Army Brigadier General Pleads Guilty To Adultery
Army Brig. Gen. Jeffrey A. Sinclair pleaded guilty to adultery and two other charges in a court martial proceeding Thursday at Fort Bragg, N.C. He still faces the most serious charge of sexually assaulting a female captain.
Sinclair, 51, a former deputy commander with the 82nd Airborne Division, admitted to an extramarital affair with the captain and "inappropriate relationships" with two other women. Adultery is considered an offense under military law. He also pleaded guilty to possessing pornography while stationed in Afghanistan, a violation of orders in the conservative Muslim country, The Associated Press reports.
The New York Times says Sinclair's decision to plead guilty to possessing pornography "came after Army prosecutors made it clear on Wednesday that they wanted to show the military jury reams of pornography that they said General Sinclair had illegally watched in Afghanistan. It would illustrate, they said, sexual desires that led him to assault a junior officer."
According to the AP:
"Sinclair's lawyer Richard Scheff said before the plea that his client was taking responsibility for his actions, but also strengthening his legal position. By admitting guilt on the three charges for which there is the strongest evidence, the married father of two hoped to narrow the focus of the trial to charges that rely heavily on the testimony and credibility of his former mistress."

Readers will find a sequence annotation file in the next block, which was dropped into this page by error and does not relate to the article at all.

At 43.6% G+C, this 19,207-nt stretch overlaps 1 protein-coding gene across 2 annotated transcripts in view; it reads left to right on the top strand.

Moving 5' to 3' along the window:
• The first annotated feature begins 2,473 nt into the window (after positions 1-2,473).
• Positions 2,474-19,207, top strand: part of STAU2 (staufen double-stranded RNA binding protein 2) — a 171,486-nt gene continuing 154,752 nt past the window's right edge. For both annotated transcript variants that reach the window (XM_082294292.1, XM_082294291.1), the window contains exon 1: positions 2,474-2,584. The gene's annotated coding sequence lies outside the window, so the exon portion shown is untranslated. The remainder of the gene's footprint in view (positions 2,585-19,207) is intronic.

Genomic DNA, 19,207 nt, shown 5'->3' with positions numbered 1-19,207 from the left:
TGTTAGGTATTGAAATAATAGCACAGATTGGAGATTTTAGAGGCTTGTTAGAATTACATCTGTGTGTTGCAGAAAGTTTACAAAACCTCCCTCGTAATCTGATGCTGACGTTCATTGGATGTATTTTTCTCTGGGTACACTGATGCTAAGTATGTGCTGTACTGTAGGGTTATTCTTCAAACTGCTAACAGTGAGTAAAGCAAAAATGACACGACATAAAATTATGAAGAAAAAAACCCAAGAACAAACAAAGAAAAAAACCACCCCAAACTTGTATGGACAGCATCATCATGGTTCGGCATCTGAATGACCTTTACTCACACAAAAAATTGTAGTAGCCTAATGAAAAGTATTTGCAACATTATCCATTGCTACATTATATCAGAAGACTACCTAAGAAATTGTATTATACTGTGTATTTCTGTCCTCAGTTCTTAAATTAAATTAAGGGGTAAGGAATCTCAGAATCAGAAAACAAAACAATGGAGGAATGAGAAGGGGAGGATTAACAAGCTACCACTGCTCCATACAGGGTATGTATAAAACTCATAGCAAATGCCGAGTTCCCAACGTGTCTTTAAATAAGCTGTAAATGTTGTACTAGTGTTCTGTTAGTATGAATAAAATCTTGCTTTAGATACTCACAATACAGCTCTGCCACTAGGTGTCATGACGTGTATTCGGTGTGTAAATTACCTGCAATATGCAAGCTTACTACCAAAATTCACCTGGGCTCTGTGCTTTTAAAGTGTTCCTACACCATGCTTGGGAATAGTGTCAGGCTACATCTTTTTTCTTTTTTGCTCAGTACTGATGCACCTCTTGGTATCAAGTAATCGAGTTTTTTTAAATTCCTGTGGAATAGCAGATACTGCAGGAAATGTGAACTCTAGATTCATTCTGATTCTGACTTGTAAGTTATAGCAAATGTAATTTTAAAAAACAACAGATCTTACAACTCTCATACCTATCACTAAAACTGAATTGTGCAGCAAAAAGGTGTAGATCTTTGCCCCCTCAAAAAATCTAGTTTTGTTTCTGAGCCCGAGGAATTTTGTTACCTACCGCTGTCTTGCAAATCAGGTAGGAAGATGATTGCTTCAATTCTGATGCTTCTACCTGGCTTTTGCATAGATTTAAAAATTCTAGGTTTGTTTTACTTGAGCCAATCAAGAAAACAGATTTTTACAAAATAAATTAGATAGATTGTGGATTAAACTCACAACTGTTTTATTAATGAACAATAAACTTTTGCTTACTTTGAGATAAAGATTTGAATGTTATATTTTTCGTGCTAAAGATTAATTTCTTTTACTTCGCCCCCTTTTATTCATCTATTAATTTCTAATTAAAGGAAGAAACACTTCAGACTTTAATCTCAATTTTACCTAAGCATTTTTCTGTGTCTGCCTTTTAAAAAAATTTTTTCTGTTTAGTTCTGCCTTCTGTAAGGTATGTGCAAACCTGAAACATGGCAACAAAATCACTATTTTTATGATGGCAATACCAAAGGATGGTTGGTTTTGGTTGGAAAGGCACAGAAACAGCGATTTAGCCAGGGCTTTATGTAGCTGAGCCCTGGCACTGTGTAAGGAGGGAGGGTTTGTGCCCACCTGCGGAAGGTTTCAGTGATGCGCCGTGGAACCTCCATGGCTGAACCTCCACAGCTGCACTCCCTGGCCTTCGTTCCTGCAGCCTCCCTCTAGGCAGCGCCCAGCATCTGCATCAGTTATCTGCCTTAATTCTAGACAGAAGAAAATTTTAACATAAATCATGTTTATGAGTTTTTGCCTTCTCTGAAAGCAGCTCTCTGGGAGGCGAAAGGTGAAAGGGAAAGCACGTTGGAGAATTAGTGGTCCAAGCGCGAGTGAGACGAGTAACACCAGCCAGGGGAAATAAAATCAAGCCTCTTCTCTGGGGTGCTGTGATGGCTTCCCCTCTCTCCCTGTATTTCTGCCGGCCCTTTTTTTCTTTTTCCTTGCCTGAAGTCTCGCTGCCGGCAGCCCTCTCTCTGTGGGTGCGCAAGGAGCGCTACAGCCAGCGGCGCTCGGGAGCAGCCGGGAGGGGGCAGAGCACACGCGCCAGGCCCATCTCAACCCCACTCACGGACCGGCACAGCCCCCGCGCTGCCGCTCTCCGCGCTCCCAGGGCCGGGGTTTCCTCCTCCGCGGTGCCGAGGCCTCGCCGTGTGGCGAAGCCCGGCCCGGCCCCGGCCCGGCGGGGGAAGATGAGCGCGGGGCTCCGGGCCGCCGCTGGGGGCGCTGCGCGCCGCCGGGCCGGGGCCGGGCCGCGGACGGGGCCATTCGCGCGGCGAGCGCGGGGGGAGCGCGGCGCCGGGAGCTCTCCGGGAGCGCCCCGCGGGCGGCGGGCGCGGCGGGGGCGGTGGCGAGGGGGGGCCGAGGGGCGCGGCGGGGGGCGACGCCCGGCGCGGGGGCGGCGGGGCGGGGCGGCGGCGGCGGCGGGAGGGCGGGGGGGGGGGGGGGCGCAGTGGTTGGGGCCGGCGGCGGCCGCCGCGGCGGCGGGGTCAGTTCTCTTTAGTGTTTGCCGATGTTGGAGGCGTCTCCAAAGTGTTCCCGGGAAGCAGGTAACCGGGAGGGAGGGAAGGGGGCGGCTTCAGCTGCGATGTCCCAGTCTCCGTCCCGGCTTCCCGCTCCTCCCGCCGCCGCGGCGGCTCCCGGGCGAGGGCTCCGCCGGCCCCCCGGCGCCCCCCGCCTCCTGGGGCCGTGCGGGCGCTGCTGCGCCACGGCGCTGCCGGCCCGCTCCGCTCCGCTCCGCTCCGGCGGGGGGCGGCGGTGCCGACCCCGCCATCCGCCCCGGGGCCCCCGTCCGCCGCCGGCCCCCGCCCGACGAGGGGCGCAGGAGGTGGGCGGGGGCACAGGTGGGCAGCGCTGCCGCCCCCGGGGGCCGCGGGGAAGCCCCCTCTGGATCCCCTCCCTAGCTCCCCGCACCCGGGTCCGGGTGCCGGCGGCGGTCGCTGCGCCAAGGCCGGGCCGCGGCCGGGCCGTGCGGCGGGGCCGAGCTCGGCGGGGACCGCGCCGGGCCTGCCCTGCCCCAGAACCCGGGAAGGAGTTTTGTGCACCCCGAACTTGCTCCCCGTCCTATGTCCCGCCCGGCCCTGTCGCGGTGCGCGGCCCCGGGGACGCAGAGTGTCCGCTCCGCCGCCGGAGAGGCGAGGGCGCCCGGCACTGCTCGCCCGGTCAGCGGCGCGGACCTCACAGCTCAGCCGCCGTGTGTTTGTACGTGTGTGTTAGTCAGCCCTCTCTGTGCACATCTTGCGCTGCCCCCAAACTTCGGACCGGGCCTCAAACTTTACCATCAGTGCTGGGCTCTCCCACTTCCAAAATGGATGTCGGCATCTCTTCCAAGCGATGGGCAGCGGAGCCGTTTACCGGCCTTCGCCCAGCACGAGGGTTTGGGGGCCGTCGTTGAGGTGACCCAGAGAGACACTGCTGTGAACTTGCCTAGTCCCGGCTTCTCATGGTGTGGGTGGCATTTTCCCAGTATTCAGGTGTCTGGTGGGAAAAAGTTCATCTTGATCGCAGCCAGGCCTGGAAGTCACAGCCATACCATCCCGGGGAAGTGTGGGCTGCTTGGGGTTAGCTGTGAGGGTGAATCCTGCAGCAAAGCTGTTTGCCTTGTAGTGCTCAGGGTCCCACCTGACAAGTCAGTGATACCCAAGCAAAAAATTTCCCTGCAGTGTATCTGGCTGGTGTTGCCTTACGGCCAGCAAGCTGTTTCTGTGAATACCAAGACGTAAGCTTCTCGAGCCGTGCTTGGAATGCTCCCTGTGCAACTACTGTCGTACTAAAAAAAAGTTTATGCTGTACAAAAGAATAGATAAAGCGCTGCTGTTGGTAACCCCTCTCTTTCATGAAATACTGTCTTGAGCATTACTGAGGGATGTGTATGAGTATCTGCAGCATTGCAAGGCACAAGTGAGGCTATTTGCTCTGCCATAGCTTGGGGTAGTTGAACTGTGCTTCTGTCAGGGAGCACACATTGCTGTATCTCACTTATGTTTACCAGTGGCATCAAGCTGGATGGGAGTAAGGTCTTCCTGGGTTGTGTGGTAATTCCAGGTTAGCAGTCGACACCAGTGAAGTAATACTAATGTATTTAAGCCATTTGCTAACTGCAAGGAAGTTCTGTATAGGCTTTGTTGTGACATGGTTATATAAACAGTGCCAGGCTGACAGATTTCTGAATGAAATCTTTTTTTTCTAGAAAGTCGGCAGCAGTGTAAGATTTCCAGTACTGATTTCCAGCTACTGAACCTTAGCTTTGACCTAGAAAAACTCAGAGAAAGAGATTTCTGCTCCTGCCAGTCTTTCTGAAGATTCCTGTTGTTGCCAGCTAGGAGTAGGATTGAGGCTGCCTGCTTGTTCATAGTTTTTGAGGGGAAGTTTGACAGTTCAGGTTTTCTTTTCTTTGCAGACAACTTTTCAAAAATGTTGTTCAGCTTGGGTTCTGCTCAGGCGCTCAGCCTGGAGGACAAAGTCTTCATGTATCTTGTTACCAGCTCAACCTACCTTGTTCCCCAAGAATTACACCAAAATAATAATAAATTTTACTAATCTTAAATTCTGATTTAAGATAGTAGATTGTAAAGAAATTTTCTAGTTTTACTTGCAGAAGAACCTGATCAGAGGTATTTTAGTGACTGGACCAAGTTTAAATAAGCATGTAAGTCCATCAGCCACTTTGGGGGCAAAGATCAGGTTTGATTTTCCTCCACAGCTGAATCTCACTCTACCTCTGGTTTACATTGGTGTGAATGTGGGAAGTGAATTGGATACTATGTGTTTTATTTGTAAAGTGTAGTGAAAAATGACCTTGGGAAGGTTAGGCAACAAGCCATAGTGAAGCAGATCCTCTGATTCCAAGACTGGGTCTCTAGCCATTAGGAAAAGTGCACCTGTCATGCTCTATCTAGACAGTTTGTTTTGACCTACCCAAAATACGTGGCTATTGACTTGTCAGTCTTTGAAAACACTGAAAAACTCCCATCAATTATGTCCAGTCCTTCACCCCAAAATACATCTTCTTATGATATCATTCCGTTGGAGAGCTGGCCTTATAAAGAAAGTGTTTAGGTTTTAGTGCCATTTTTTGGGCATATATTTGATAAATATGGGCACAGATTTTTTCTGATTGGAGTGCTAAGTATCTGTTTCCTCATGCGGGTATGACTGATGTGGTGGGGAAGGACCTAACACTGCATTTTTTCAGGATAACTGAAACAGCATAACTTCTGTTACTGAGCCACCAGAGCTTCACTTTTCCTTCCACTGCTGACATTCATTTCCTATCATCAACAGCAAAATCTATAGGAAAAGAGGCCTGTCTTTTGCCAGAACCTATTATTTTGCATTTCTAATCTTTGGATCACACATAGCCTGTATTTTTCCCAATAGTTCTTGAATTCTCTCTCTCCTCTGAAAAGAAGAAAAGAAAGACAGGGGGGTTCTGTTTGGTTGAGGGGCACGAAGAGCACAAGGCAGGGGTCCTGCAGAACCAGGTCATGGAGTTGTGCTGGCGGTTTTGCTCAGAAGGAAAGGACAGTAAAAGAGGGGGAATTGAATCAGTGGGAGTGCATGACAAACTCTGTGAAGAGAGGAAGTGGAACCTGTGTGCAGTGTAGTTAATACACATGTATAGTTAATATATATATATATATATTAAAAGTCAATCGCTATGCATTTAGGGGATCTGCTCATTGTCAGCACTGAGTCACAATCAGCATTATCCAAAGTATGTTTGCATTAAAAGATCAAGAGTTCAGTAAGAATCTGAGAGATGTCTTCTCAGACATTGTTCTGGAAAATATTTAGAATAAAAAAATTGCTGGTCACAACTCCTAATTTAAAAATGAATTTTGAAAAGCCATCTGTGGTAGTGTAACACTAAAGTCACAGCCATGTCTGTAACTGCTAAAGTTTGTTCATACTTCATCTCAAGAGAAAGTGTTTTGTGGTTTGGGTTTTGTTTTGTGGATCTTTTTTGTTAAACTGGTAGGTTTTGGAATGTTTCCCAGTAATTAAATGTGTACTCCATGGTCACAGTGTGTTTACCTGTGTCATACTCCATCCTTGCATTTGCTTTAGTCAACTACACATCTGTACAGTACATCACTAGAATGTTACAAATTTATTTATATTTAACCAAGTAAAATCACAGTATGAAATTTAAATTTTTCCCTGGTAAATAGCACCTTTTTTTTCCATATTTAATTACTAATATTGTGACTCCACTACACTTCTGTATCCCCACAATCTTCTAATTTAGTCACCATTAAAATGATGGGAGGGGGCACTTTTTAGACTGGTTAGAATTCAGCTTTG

Sinclair's jury consists of five fellow generals. The Associated Press says he could be sentenced to life in prison if he's convicted of the most serious charge of sexual assault.
"Sinclair's attorneys had acknowledged outside of court long ago that he had committed adultery and other nonviolent offenses. They worried that exposing a jury to days of sordid testimony about his porn and relationships with other women could inflame sentiments against him and influence the more consequential sexual-assault verdict."
"'The prosecution team no longer gets to distract us with salacious details about acts that aren't even criminal in the civilian world,' Sinclair's lawyer, Richard Scheff, said in a statement. 'All they're left with is a crime that never happened.'"
"Opening arguments are set for Friday at Fort Bragg, N.C. Sinclair's fate will be decided by a jury of five Army major generals."
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